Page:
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Big Brother’s “Uniform” Hypocrisy



One of the problems with maintaining a bloated, overpaid federal workforce?  The cost of all those nifty uniforms …

According to a story in The New York Times published just before Christmas, the federal government spends $1.5 billion at overseas factories alone procuring “everything from the royal blue shirts worn by airport security workers to the olive button-downs required for forest rangers and the camouflage pants sold to troops on military bases.”

So much for “buying American,” right?

Anyway, the government’s hypocrisy doesn’t end there, with the Times report detailing how the sweatshops churning out all that government fabric habitually violate basic human rights – employing child labor, padlocking fire escapes, beating employees and forcing them to soil themselves rather than take bathroom breaks.

Wait … you mean the very human rights violations U.S. President Barack Obama lectures us to keep in mind when we buy clothing made overseas?

Exactly …

To wit …

… even though the Obama administration has called on Western buyers to use their purchasing power to push for improved industry working conditions after several workplace disasters over the last 14 months, the American government has done little to adjust its own shopping habits.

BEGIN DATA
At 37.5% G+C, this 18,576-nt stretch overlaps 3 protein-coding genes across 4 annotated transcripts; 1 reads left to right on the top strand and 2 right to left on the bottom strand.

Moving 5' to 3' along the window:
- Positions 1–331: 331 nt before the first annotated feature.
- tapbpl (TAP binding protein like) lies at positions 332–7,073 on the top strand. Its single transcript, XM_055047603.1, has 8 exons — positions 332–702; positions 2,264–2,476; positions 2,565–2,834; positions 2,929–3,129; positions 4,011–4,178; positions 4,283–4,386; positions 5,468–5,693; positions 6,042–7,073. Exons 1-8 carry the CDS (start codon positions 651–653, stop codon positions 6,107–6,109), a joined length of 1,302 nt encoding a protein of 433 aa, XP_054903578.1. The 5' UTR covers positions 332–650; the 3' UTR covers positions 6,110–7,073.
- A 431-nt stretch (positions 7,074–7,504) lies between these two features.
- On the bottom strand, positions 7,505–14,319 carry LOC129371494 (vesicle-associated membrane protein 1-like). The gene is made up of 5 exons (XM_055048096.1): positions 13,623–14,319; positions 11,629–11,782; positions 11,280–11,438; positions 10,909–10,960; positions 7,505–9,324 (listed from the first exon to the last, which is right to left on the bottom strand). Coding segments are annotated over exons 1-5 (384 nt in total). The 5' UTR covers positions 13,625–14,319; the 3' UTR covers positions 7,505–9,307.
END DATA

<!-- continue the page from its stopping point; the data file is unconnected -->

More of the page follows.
Labor Department officials say that federal agencies have “zero tolerance” for using overseas plants that break local laws, but American government suppliers in countries including Bangladesh, the Dominican Republic, Haiti, Mexico, Pakistan and Vietnam show a pattern of legal violations and harsh working conditions, according to audits and interviews at factories.

Cue the Hollywood outrage, right?

Eh … not so much …

Following up on the Times story (at the other end of the ideological spectrum) is Michael Krieger of Liberty Blitzkrieg – who notes another key component of this hypocrisy.

“Even worse, in the few instances in which the government is required to actually use U.S. labor, they just contract with prisons for less than $2 per hour using domestic slave labor,” Krieger writes. “Then, when questions start to get asked, government agencies actually go out of their way to keep the factory lists out of the public’s eye, even going so far as denying requests when pressed for information by members of Congress.”

Personally we don’t care if the federal government gets its uniforms from overseas sweatshops: Our beef is with the size of the federal workforce. Seriously, when your overseas tailoring bill is more than $1.5 billion, it’s a pretty safe bet you’ve grown a bit too big for your britches …

Still, the hypocrisy here is galling … or at least it would be galling if it weren’t so commonplace these days.

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